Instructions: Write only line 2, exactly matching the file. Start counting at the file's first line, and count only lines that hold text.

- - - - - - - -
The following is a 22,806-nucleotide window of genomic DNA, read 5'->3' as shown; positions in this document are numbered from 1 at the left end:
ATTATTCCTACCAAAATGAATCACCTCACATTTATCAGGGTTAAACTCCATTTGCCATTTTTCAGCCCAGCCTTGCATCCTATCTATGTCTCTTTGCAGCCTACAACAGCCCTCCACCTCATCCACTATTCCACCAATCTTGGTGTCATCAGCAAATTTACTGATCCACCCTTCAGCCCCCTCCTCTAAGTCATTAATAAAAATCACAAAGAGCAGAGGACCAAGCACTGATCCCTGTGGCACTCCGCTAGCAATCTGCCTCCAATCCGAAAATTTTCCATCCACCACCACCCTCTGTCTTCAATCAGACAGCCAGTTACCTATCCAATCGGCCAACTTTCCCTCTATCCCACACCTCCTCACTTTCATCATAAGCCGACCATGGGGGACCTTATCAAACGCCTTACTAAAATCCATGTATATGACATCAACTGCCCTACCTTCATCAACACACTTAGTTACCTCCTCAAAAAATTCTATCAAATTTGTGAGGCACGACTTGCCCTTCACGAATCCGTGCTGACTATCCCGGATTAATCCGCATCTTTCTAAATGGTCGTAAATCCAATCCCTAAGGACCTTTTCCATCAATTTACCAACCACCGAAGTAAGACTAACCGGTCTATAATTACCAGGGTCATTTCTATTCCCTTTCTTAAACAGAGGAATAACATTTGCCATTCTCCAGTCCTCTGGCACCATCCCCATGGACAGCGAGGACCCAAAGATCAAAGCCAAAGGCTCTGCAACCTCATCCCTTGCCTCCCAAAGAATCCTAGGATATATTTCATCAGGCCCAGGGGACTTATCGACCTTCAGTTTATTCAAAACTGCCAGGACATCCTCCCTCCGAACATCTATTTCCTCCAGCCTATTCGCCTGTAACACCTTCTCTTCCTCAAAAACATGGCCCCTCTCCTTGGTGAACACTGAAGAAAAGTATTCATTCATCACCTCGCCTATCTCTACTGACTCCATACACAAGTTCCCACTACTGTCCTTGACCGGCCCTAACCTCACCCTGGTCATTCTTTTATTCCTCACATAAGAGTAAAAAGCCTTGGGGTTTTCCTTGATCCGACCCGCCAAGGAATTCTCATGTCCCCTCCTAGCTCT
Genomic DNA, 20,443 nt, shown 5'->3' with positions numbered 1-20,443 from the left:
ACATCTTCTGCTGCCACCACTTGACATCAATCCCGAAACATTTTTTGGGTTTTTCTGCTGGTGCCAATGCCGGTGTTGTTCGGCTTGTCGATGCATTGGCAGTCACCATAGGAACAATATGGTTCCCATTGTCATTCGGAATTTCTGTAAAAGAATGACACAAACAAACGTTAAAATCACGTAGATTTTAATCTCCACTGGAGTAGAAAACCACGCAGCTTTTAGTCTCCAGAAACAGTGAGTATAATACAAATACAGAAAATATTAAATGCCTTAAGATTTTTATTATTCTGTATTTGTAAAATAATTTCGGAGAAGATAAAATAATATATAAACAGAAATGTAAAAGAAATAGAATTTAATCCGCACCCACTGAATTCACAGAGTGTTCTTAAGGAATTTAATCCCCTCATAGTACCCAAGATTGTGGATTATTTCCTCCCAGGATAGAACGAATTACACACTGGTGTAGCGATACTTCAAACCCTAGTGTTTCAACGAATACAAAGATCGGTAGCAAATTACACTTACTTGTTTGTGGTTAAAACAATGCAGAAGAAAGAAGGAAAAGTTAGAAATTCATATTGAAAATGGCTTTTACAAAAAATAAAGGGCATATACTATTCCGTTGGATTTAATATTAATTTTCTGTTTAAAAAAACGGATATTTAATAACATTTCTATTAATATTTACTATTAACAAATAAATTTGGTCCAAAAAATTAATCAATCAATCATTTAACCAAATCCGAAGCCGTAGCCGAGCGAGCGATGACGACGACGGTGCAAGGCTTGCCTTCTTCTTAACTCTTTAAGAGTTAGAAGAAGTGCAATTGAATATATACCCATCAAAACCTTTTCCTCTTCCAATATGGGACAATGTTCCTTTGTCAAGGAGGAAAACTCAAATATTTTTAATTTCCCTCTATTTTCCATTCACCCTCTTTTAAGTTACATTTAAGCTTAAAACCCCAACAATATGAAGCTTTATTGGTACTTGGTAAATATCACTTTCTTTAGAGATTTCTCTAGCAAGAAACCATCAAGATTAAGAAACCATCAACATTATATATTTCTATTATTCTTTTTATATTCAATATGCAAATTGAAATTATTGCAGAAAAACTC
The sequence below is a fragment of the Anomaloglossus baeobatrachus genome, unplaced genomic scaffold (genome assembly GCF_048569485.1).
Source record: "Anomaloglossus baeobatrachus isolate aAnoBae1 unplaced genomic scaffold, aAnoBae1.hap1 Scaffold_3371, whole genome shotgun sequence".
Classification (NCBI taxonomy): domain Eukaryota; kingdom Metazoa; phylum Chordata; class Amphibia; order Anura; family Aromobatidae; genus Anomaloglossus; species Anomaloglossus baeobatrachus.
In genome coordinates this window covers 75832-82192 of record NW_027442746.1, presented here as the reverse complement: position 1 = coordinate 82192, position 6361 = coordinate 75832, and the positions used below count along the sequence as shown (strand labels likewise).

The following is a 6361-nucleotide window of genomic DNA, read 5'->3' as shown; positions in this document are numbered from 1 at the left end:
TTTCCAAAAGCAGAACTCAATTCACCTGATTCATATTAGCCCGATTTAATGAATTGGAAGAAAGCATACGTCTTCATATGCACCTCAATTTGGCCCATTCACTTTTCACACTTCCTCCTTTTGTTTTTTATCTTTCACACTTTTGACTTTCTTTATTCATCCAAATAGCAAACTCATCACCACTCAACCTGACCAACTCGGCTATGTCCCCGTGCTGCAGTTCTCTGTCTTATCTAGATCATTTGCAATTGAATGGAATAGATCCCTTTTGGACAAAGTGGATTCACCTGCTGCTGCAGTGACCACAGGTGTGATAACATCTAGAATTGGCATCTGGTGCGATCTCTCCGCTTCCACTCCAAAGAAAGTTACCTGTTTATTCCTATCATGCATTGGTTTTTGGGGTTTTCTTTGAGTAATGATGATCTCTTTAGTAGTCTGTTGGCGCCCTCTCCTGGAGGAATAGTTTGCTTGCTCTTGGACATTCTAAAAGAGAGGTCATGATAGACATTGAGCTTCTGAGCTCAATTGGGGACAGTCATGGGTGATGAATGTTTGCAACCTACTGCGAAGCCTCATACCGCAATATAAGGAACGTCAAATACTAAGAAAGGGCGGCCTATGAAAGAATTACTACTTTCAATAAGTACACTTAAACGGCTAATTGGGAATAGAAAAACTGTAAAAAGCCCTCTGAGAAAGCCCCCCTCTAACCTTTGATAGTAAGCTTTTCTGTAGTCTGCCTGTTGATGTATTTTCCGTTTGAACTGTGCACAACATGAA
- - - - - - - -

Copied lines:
ATTATTCCTACCAAAATGAATCACCTCACATTTATCAGGGTTAAACTCCATTTGCCATTTTTCAGCCCAGCCTTGCATCCTATCTATGTCTCTTTGCAGCCTACAACAGCCCTCCACCTCATCCACTATTCCACCAATCTTGGTGTCATCAGCAAATTTACTGATCCACCCTTCAGCCCCCTCCTCTAAGTCATTAATAAAAATCACAAAGAGCAGAGGACCAAGCACTGATCCCTGTGGCACTCCGCTAGCAATCTGCCTCCAATCCGAAAATTTTCCATCCACCACCACCCTCTGTCTTCAATCAGACAGCCAGTTACCTATCCAATCGGCCAACTTTCCCTCTATCCCACACCTCCTCACTTTCATCATAAGCCGACCATGGGGGACCTTATCAAACGCCTTACTAAAATCCATGTATATGACATCAACTGCCCTACCTTCATCAACACACTTAGTTACCTCCTCAAAAAATTCTATCAAATTTGTGAGGCACGACTTGCCCTTCACGAATCCGTGCTGACTATCCCGGATTAATCCGCATCTTTCTAAATGGTCGTAAATCCAATCCCTAAGGACCTTTTCCATCAATTTACCAACCACCGAAGTAAGACTAACCGGTCTATAATTACCAGGGTCATTTCTATTCCCTTTCTTAAACAGAGGAATAACATTTGCCATTCTCCAGTCCTCTGGCACCATCCCCATGGACAGCGAGGACCCAAAGATCAAAGCCAAAGGCTCTGCAACCTCATCCCTTGCCTCCCAAAGAATCCTAGGATATATTTCATCAGGCCCAGGGGACTTATCGACCTTCAGTTTATTCAAAACTGCCAGGACATCCTCCCTCCGAACATCTATTTCCTCCAGCCTATTCGCCTGTAACACCTTCTCTTCCTCAAAAACATGGCCCCTCTCCTTGGTGAACACTGAAGAAAAGTATTCATTCATCACCTCGCCTATCTCTACTGACTCCATACACAAGTTCCCACTACTGTCCTTGACCGGCCCTAACCTCACCCTGGTCATTCTTTTATTCCTCACATAAGAGTAAAAAGCCTTGGGGTTTTCCTTGATCCGACCCGCCAAGGAATTCTCATGTCCCCTCCTAGCTCT